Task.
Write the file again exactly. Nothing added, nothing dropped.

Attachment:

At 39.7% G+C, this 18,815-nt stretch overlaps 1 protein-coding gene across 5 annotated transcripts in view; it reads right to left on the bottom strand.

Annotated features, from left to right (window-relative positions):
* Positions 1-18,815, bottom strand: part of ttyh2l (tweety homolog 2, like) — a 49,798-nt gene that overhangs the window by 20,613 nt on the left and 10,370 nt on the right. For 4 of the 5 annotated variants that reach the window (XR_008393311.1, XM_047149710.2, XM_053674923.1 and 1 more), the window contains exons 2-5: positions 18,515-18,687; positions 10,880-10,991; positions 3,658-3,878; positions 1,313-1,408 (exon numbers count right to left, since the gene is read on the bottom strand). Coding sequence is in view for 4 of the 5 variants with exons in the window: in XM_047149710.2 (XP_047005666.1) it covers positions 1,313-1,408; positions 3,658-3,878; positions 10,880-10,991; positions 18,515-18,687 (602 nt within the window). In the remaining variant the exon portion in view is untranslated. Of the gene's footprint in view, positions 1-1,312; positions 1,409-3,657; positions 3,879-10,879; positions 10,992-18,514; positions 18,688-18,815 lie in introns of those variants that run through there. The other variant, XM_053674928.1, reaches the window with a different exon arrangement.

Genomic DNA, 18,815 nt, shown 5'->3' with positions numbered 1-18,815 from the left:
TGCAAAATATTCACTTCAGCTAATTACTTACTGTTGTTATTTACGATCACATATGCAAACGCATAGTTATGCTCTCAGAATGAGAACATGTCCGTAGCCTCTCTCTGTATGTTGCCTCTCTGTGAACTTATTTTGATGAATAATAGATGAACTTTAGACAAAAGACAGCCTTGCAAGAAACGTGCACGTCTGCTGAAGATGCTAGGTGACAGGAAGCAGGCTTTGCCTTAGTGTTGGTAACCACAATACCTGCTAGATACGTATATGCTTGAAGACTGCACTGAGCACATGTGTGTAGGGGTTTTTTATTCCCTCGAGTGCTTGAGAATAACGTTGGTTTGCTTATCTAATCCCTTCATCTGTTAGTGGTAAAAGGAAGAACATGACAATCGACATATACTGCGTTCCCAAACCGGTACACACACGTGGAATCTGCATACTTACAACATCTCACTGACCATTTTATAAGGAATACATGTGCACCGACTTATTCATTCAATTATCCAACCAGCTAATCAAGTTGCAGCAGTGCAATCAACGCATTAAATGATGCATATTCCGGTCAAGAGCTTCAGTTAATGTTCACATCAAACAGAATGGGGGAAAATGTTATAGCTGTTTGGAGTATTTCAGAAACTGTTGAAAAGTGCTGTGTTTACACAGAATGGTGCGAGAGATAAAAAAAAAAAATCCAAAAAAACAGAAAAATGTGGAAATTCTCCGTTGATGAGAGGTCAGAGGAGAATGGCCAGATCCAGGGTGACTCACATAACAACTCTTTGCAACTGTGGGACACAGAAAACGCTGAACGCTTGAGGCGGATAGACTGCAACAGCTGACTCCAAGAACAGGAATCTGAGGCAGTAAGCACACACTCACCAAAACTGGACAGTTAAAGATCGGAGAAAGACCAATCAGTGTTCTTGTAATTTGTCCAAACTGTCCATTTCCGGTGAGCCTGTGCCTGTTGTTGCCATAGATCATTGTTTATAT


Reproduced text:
At 39.7% G+C, this 18,815-nt stretch overlaps 1 protein-coding gene across 5 annotated transcripts in view; it reads right to left on the bottom strand.

Annotated features, from left to right (window-relative positions):
* Positions 1-18,815, bottom strand: part of ttyh2l (tweety homolog 2, like) — a 49,798-nt gene that overhangs the window by 20,613 nt on the left and 10,370 nt on the right. For 4 of the 5 annotated variants that reach the window (XR_008393311.1, XM_047149710.2, XM_053674923.1 and 1 more), the window contains exons 2-5: positions 18,515-18,687; positions 10,880-10,991; positions 3,658-3,878; positions 1,313-1,408 (exon numbers count right to left, since the gene is read on the bottom strand). Coding sequence is in view for 4 of the 5 variants with exons in the window: in XM_047149710.2 (XP_047005666.1) it covers positions 1,313-1,408; positions 3,658-3,878; positions 10,880-10,991; positions 18,515-18,687 (602 nt within the window). In the remaining variant the exon portion in view is untranslated. Of the gene's footprint in view, positions 1-1,312; positions 1,409-3,657; positions 3,879-10,879; positions 10,992-18,514; positions 18,688-18,815 lie in introns of those variants that run through there. The other variant, XM_053674928.1, reaches the window with a different exon arrangement.

Genomic DNA, 18,815 nt, shown 5'->3' with positions numbered 1-18,815 from the left:
TGCAAAATATTCACTTCAGCTAATTACTTACTGTTGTTATTTACGATCACATATGCAAACGCATAGTTATGCTCTCAGAATGAGAACATGTCCGTAGCCTCTCTCTGTATGTTGCCTCTCTGTGAACTTATTTTGATGAATAATAGATGAACTTTAGACAAAAGACAGCCTTGCAAGAAACGTGCACGTCTGCTGAAGATGCTAGGTGACAGGAAGCAGGCTTTGCCTTAGTGTTGGTAACCACAATACCTGCTAGATACGTATATGCTTGAAGACTGCACTGAGCACATGTGTGTAGGGGTTTTTTATTCCCTCGAGTGCTTGAGAATAACGTTGGTTTGCTTATCTAATCCCTTCATCTGTTAGTGGTAAAAGGAAGAACATGACAATCGACATATACTGCGTTCCCAAACCGGTACACACACGTGGAATCTGCATACTTACAACATCTCACTGACCATTTTATAAGGAATACATGTGCACCGACTTATTCATTCAATTATCCAACCAGCTAATCAAGTTGCAGCAGTGCAATCAACGCATTAAATGATGCATATTCCGGTCAAGAGCTTCAGTTAATGTTCACATCAAACAGAATGGGGGAAAATGTTATAGCTGTTTGGAGTATTTCAGAAACTGTTGAAAAGTGCTGTGTTTACACAGAATGGTGCGAGAGATAAAAAAAAAAAATCCAAAAAAACAGAAAAATGTGGAAATTCTCCGTTGATGAGAGGTCAGAGGAGAATGGCCAGATCCAGGGTGACTCACATAACAACTCTTTGCAACTGTGGGACACAGAAAACGCTGAACGCTTGAGGCGGATAGACTGCAACAGCTGACTCCAAGAACAGGAATCTGAGGCAGTAAGCACACACTCACCAAAACTGGACAGTTAAAGATCGGAGAAAGACCAATCAGTGTTCTTGTAATTTGTCCAAACTGTCCATTTCCGGTGAGCCTGTGCCTGTTGTTGCCATAGATCATTGTTTATAT